NEW RESEARCH IN the UK has found that singing in a choir can help people fight off serious illnesses including cancer.
A study by Tenovus Cancer Care and London’s Royal College of Music tested 193 members of five different choirs as part of Sing with Us (72 people were carers, 66 people were bereaved carers and 55 people were cancer patients).
Results showed that singing for an hour was associated with significant reductions in stress hormones, such as cortisol, and increases in quantities of cytokines – proteins of the immune system – which can boost the body’s ability to fight serious illness.
Dr Ian Lewis, Tenovus’ director of research and policy and co-author of the research, described the findings as “really exciting”.
“We have been building a body of evidence over the past six years to show that singing in a choir can have a range of social, emotional and psychological benefits, and now we can see it has biological effects too.
We’ve long heard anecdotal evidence that singing as part of a choir makes people feel good, but this is the first time it’s been demonstrated that the immune system can be affected by singing. It’s really exciting and could enhance the way we support people with cancer in the future.
Researchers found that the singers were more positive overall, and that those with the highest levels of depression experienced greatest mood improvement – something that’s associated with lower levels of inflammation in the body. There is a link between high levels of inflammation and serious illness.
Changes in hormones
Choir members gave samples of their saliva before an hour of singing, and then again just after. The samples were analysed to see what changes occurred in their hormones and immune system.
Dr Daisy Fancourt, co-author of the report, said many people affected by cancer experience psychological difficulties such as stress, anxiety and depression.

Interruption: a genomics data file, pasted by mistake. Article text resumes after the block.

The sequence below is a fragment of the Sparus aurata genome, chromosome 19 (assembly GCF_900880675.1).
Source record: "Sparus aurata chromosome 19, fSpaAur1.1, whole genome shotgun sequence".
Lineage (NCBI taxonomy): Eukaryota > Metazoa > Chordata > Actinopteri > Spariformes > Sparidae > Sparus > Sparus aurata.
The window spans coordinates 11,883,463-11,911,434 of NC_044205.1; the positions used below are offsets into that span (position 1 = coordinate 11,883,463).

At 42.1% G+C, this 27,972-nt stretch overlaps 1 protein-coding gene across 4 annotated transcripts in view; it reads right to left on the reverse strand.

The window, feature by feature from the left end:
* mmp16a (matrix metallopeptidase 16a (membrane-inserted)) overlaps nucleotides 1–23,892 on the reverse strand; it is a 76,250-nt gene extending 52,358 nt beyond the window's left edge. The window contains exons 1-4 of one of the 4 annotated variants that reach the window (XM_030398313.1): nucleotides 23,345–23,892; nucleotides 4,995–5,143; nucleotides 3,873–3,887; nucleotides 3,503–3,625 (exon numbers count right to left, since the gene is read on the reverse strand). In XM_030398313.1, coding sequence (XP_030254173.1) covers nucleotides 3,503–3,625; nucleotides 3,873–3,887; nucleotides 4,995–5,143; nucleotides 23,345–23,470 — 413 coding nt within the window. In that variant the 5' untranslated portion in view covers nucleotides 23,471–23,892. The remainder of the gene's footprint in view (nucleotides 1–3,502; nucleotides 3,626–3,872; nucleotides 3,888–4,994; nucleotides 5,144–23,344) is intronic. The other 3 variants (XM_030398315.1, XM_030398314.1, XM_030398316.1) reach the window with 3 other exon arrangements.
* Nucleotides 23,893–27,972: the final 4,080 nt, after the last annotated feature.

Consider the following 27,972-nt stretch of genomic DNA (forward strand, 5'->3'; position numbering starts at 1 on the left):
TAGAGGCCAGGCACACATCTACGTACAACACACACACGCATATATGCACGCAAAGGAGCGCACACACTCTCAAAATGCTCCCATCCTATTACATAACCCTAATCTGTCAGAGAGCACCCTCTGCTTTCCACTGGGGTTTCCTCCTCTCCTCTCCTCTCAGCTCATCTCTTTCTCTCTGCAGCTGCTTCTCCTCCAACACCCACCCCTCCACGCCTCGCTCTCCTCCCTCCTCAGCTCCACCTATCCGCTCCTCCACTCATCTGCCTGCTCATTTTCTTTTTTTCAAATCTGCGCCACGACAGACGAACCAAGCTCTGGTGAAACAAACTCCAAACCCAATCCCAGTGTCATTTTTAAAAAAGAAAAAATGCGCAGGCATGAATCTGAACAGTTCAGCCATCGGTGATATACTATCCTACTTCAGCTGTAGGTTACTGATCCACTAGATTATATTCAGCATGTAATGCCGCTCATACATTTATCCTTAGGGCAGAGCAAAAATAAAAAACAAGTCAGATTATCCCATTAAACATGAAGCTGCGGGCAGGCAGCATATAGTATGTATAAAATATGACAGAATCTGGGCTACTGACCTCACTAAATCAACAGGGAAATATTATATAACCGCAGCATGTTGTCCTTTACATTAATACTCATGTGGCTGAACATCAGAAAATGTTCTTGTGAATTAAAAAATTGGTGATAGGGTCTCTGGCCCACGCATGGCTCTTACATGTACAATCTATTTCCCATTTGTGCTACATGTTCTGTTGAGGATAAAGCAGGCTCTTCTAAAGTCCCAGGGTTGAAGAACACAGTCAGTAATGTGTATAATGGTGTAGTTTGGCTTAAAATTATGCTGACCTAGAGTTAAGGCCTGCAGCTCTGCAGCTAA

“Research has demonstrated that these can suppress immune activity, at a time when patients need as much support as they can get from their immune system.
This research is exciting as it suggests that an activity as simple as singing could reduce some of this stress-induced suppression, helping to improve wellbeing and quality of life amongst patients and put them in the best position to receive treatment.
Diane Raybould (64) took part in the study. She has been singing with the Bridgend Sing with Us choir since 2010.
Raybould was diagnosed with breast cancer at the age of 50. Her daughter was diagnosed with breast cancer at the same time and died from the disease at just 28.
She said singing is an important part of her life.
Singing in the choir is about more than just enjoyment, it genuinely makes you feel better … Having cancer and losing someone to cancer can be very isolating. With the choir, you can share experiences openly and that is hugely important.
Following on from this research, Tenovus is launching a two-year study examining the long-term effect of choir singing over several months.
It will look at mental health, wellbeing, social support and ability to cope with cancer, alongside measuring stress hormones and immune function amongst patients, carers, staff and people who have lost somebody to cancer.